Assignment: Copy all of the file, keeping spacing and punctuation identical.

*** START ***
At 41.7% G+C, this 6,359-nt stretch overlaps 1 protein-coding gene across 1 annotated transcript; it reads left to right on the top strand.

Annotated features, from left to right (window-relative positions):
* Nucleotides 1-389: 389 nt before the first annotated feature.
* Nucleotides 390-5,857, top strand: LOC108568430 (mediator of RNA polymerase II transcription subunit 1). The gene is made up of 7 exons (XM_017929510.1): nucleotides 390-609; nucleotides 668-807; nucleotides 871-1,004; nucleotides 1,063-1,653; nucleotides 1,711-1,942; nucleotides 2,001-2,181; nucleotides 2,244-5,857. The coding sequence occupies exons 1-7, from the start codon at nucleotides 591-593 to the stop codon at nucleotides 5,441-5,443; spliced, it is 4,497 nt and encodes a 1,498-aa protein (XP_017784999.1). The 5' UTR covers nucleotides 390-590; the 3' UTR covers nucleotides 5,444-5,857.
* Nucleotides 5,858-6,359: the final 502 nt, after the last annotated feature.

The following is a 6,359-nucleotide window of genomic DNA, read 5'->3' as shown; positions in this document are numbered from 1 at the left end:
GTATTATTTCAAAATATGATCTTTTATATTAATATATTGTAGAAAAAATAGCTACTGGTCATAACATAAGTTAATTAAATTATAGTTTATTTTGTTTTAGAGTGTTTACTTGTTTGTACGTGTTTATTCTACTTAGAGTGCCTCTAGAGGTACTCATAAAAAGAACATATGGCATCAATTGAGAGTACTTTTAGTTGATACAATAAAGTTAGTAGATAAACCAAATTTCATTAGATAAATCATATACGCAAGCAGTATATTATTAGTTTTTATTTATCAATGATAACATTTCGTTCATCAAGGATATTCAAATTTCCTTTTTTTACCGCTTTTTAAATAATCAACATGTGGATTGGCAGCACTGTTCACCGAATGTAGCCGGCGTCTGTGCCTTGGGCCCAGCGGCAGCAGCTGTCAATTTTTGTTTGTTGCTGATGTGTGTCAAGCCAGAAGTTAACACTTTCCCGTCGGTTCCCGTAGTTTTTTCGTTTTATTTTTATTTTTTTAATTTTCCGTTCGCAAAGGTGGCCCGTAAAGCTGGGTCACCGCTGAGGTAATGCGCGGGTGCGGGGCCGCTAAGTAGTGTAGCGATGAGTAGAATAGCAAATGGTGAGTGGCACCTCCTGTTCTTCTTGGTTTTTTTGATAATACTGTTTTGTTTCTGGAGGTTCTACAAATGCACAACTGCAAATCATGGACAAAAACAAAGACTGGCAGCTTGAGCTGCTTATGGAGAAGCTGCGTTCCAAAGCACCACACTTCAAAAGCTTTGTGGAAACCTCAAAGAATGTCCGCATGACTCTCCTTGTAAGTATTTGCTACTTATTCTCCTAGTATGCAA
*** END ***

At 41.7% G+C, this 6,359-nt stretch overlaps 1 protein-coding gene across 1 annotated transcript; it reads left to right on the top strand.

Annotated features, from left to right (window-relative positions):
* Nucleotides 1-389: 389 nt before the first annotated feature.
* Nucleotides 390-5,857, top strand: LOC108568430 (mediator of RNA polymerase II transcription subunit 1). The gene is made up of 7 exons (XM_017929510.1): nucleotides 390-609; nucleotides 668-807; nucleotides 871-1,004; nucleotides 1,063-1,653; nucleotides 1,711-1,942; nucleotides 2,001-2,181; nucleotides 2,244-5,857. The coding sequence occupies exons 1-7, from the start codon at nucleotides 591-593 to the stop codon at nucleotides 5,441-5,443; spliced, it is 4,497 nt and encodes a 1,498-aa protein (XP_017784999.1). The 5' UTR covers nucleotides 390-590; the 3' UTR covers nucleotides 5,444-5,857.
* Nucleotides 5,858-6,359: the final 502 nt, after the last annotated feature.

The following is a 6,359-nucleotide window of genomic DNA, read 5'->3' as shown; positions in this document are numbered from 1 at the left end:
GTATTATTTCAAAATATGATCTTTTATATTAATATATTGTAGAAAAAATAGCTACTGGTCATAACATAAGTTAATTAAATTATAGTTTATTTTGTTTTAGAGTGTTTACTTGTTTGTACGTGTTTATTCTACTTAGAGTGCCTCTAGAGGTACTCATAAAAAGAACATATGGCATCAATTGAGAGTACTTTTAGTTGATACAATAAAGTTAGTAGATAAACCAAATTTCATTAGATAAATCATATACGCAAGCAGTATATTATTAGTTTTTATTTATCAATGATAACATTTCGTTCATCAAGGATATTCAAATTTCCTTTTTTTACCGCTTTTTAAATAATCAACATGTGGATTGGCAGCACTGTTCACCGAATGTAGCCGGCGTCTGTGCCTTGGGCCCAGCGGCAGCAGCTGTCAATTTTTGTTTGTTGCTGATGTGTGTCAAGCCAGAAGTTAACACTTTCCCGTCGGTTCCCGTAGTTTTTTCGTTTTATTTTTATTTTTTTAATTTTCCGTTCGCAAAGGTGGCCCGTAAAGCTGGGTCACCGCTGAGGTAATGCGCGGGTGCGGGGCCGCTAAGTAGTGTAGCGATGAGTAGAATAGCAAATGGTGAGTGGCACCTCCTGTTCTTCTTGGTTTTTTTGATAATACTGTTTTGTTTCTGGAGGTTCTACAAATGCACAACTGCAAATCATGGACAAAAACAAAGACTGGCAGCTTGAGCTGCTTATGGAGAAGCTGCGTTCCAAAGCACCACACTTCAAAAGCTTTGTGGAAACCTCAAAGAATGTCCGCATGACTCTCCTTGTAAGTATTTGCTACTTATTCTCCTAGTATGCAA